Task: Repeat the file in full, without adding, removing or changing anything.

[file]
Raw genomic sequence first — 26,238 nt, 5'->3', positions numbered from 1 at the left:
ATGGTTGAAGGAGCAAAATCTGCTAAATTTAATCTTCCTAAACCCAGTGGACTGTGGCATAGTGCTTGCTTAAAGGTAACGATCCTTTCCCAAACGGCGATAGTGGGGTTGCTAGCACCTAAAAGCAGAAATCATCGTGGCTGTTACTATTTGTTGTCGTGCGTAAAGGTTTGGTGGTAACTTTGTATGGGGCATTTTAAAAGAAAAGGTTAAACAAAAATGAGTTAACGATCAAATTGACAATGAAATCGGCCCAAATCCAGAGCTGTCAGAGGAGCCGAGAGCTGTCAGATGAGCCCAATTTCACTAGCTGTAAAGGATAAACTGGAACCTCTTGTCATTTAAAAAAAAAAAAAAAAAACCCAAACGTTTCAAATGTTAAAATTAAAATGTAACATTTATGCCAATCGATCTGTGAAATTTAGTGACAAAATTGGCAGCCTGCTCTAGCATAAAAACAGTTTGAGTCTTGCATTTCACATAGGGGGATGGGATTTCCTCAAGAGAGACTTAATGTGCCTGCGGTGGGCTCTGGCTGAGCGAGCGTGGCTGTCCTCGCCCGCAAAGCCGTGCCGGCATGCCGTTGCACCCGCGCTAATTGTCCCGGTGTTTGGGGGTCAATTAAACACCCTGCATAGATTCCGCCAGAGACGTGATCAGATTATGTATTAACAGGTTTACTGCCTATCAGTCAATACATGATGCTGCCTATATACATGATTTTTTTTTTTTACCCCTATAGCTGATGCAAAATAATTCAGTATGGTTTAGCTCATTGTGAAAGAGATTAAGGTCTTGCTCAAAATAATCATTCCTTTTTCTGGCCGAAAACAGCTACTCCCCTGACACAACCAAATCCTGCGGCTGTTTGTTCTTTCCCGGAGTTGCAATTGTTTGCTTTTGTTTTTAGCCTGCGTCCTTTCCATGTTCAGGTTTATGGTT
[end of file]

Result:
Raw genomic sequence first — 26,238 nt, 5'->3', positions numbered from 1 at the left:
ATGGTTGAAGGAGCAAAATCTGCTAAATTTAATCTTCCTAAACCCAGTGGACTGTGGCATAGTGCTTGCTTAAAGGTAACGATCCTTTCCCAAACGGCGATAGTGGGGTTGCTAGCACCTAAAAGCAGAAATCATCGTGGCTGTTACTATTTGTTGTCGTGCGTAAAGGTTTGGTGGTAACTTTGTATGGGGCATTTTAAAAGAAAAGGTTAAACAAAAATGAGTTAACGATCAAATTGACAATGAAATCGGCCCAAATCCAGAGCTGTCAGAGGAGCCGAGAGCTGTCAGATGAGCCCAATTTCACTAGCTGTAAAGGATAAACTGGAACCTCTTGTCATTTAAAAAAAAAAAAAAAAAACCCAAACGTTTCAAATGTTAAAATTAAAATGTAACATTTATGCCAATCGATCTGTGAAATTTAGTGACAAAATTGGCAGCCTGCTCTAGCATAAAAACAGTTTGAGTCTTGCATTTCACATAGGGGGATGGGATTTCCTCAAGAGAGACTTAATGTGCCTGCGGTGGGCTCTGGCTGAGCGAGCGTGGCTGTCCTCGCCCGCAAAGCCGTGCCGGCATGCCGTTGCACCCGCGCTAATTGTCCCGGTGTTTGGGGGTCAATTAAACACCCTGCATAGATTCCGCCAGAGACGTGATCAGATTATGTATTAACAGGTTTACTGCCTATCAGTCAATACATGATGCTGCCTATATACATGATTTTTTTTTTTTACCCCTATAGCTGATGCAAAATAATTCAGTATGGTTTAGCTCATTGTGAAAGAGATTAAGGTCTTGCTCAAAATAATCATTCCTTTTTCTGGCCGAAAACAGCTACTCCCCTGACACAACCAAATCCTGCGGCTGTTTGTTCTTTCCCGGAGTTGCAATTGTTTGCTTTTGTTTTTAGCCTGCGTCCTTTCCATGTTCAGGTTTATGGTT